The discoverer of samarium a rare earth element.
Samarium is one of the rare earth elements found in Row 6 of the periodic table. The periodic table is a chart that shows how chemical elements are related to each other. The rare earth metals are not really very rare in the Earth’s surface. The name comes from the fact that these elements are very difficult to separate from each other. For a long time, chemists knew very little about the individual elements. A more correct name for the rare earth elements is the lanthanide series. It is named after the element lanthanum, a transition metal also often considered a lanthanide.
Samarium looks and behaves like most other metals, but it has relatively few uses. One of the most important is in the manufacture of very powerful magnets. Compounds of samarium are also used to color glass and in television tubes.
(rare earth metal)
Discovery and naming
The study of chemical elements during the nineteenth century was frustrating. Each time a new element was announced, questions were immediately raised. Was the element really a new element? Or was it a mixture of two or more new elements?
The discovery of samarium grew out of this kind of frustration. In 1880, French chemist Paul-Émile Lecoq de Boisbaudran (1838-1912) was studying a substance known as didymium. Earlier chemists believed didymium might be a new element. Boisbaudran said that at least two new elements were present in didymium.
At nearly the same time, French chemist Jean-Charles-Galissard de Marignac (1817-94) was also studying didymium. He was able to separate didymium into two parts, which he called didymium and samarium. He announced that samarium was a new element.
Marignac’s research appeared to be satisfactory for nearly twenty years. Then, another French chemist, Eugène-Anatole Demarçay (1852-1904), found that samarium could itself be broken into two parts. He called the new elements samarium and europium. Because of this long history, credit for the discovery of samarium is usually given to Boisbaudran, Marignac, Demarçay, or to all three chemists.
The name samarium was taken from a mineral in which it occurs, samarskite. The name of the mineral, in turn, comes from the last name of a Russian mine official, Colonel Samarski.
Samarium is a yellowish metal with a melting point of 1,072°C (1,962°F) and a boiling point of about 1,900°C (3,450°F). Its density is 7.53 grams per cubic centimeter. Samarium is the hardest and most brittle of the rare earth elements.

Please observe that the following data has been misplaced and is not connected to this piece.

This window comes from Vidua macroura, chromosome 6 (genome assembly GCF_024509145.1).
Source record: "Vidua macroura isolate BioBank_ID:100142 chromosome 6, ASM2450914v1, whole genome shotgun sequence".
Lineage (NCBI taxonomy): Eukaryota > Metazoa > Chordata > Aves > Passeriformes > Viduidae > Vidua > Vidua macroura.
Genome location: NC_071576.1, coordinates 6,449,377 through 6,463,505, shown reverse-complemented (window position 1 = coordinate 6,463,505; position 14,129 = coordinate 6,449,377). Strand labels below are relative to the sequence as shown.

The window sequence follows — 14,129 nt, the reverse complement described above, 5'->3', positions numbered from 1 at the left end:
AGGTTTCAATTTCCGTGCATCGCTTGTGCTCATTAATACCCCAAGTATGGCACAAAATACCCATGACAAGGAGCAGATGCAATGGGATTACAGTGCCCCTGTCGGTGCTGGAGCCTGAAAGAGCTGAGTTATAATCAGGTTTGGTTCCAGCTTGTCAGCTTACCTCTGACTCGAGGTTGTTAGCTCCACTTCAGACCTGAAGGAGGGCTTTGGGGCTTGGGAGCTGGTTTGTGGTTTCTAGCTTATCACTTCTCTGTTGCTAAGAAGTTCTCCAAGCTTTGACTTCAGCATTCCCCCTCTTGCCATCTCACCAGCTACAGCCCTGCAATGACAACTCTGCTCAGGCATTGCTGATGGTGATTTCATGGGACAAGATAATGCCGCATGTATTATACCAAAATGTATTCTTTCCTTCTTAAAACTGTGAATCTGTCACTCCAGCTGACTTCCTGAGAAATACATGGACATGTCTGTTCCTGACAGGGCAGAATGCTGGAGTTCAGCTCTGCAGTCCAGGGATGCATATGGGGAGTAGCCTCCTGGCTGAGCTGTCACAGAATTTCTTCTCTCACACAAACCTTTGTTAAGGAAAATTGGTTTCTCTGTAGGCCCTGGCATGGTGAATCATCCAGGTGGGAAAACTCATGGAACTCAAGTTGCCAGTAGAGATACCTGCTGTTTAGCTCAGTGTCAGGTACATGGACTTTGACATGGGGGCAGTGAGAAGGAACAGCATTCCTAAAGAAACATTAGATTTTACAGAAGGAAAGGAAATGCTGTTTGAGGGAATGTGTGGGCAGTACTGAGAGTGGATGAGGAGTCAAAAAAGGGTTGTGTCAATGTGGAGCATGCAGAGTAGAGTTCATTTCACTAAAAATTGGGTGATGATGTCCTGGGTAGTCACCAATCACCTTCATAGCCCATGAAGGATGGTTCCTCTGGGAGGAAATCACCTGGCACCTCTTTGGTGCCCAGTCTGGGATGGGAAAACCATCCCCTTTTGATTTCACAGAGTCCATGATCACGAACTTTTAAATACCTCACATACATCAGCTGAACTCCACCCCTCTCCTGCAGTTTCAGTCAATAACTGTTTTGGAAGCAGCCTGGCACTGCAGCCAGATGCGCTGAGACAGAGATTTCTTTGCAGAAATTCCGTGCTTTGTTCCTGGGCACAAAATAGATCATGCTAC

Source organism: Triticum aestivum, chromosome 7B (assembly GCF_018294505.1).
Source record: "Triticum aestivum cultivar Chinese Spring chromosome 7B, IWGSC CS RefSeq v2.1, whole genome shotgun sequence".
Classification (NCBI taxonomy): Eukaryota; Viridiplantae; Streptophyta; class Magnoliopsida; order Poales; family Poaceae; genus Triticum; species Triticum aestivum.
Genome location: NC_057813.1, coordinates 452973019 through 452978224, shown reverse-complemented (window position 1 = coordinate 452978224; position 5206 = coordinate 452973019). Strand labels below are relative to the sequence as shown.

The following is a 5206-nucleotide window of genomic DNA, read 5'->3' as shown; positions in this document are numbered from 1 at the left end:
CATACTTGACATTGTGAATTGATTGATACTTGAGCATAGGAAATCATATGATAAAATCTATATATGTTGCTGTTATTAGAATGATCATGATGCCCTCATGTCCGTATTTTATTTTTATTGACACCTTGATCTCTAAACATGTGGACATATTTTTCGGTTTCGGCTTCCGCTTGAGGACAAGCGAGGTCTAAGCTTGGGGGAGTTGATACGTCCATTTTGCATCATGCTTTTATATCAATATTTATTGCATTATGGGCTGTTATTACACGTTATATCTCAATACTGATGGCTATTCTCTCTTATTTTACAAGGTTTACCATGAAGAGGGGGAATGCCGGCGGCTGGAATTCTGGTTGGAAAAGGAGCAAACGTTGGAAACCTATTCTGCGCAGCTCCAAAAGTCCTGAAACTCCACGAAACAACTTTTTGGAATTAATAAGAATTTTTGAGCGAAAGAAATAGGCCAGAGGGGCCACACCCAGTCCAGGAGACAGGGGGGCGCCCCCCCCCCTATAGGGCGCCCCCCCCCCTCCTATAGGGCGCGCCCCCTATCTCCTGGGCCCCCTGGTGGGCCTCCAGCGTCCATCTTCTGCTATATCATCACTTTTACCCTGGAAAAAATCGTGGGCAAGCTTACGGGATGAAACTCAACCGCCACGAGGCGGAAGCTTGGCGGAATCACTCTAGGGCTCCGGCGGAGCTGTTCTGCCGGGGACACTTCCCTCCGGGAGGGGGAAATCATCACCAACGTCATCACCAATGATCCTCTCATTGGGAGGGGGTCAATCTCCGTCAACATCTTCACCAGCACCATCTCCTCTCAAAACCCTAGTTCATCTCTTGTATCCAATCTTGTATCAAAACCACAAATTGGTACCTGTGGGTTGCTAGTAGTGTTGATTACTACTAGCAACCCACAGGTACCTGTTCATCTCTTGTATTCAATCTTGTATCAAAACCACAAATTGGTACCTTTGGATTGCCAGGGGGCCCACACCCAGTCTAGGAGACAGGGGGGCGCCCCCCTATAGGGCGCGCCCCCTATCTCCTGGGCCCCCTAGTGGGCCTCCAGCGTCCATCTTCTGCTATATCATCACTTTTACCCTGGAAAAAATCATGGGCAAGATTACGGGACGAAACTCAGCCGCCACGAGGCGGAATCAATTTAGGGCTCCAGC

Samarium is a fairly reactive metal. It tends to combine with many other substances under relatively mild conditions. For example, it reacts with water to release hydrogen gas. It also combines easily with oxygenand will ignite (catch fire) at about 150°C (300°F).
Occurrence in nature
As with other rare earth elements, the primary sources of samarium are the mineral monazite and bastnasite. It is also found in samarskite, cerite, orthite, ytterbite, and fluorspar.
Samarium is regarded as a relatively abundant lanthanide. It occurs to the extent of about 4.5 to 7 parts per million in the Earth’s crust. That makes it about as common as boron and two other lanthanides, thuliumand gadolinium.
There are seven naturally occurring isotopes of samarium, samarium-144, samarium-147, samarium-148, samarium-149, samarium-150, samarium-152, and samarium-154. Isotopes are two or more forms of an element. Isotopes differ from each other according to their mass number. The number written to the right of the element’s name is the mass number. The mass number represents the number of protons plus neutrons in the nucleus of an atom of the element. The number of protons determines the element, but the number of neutrons in the atom of any one element can vary. Each variation is an isotope.
Three of samarium’s naturally occurring isotopes are radioactive—samarium-147, samarium-148, and samarium-149. A radioactive isotope is one that breaks apart and gives off some form of radiation.
One radioactive isotope of samarium, samarium-153, is used in medicine. Patients with bone cancer often have very severe pain. The isotope samarium-153, can help relieve that pain. It in injected in the form of a drug known as Quadramet. Quadramet was approved by the U.S. Food and Drug Administration (FDA) for this purpose in March 1997.
Samarium can be obtained by heating samarium oxide (Sm2O3) with barium or lanthanum metal:
Samarium has some uses similar to those of other rare earth elements. For example, it can be added to glass for color or special optical (light) properties. It is also used to make lasers for special applications. A laser is a device for producing very bright light of a single color. The color produced by the laser depends on the elements it contains.
One of the most important uses of samarium is in the manufacture of very powerful magnets. Samarium is combined with the metal cobalt to make samarium-cobalt, or SmCo, magnets. They are among the strongest magnets known. They also have other desirable properties. For example, they can be used at high temperatures and do not react easily with substances around them. SmCo magnets are widely used in motors, such as those used to power specialized kinds of airplanes.
The only compound of samarium with any commercial applications is samarium oxide (Sm2O3). This compound is used in the manufacture of special kinds of glass, as a catalyst in the manufacture of ethanol (ethyl alcohol), and in nuclear power plants as a neutron absorber.
The health effects of samarium are not well studied. In such a case, chemists treat the element as toxic and handle it with great caution.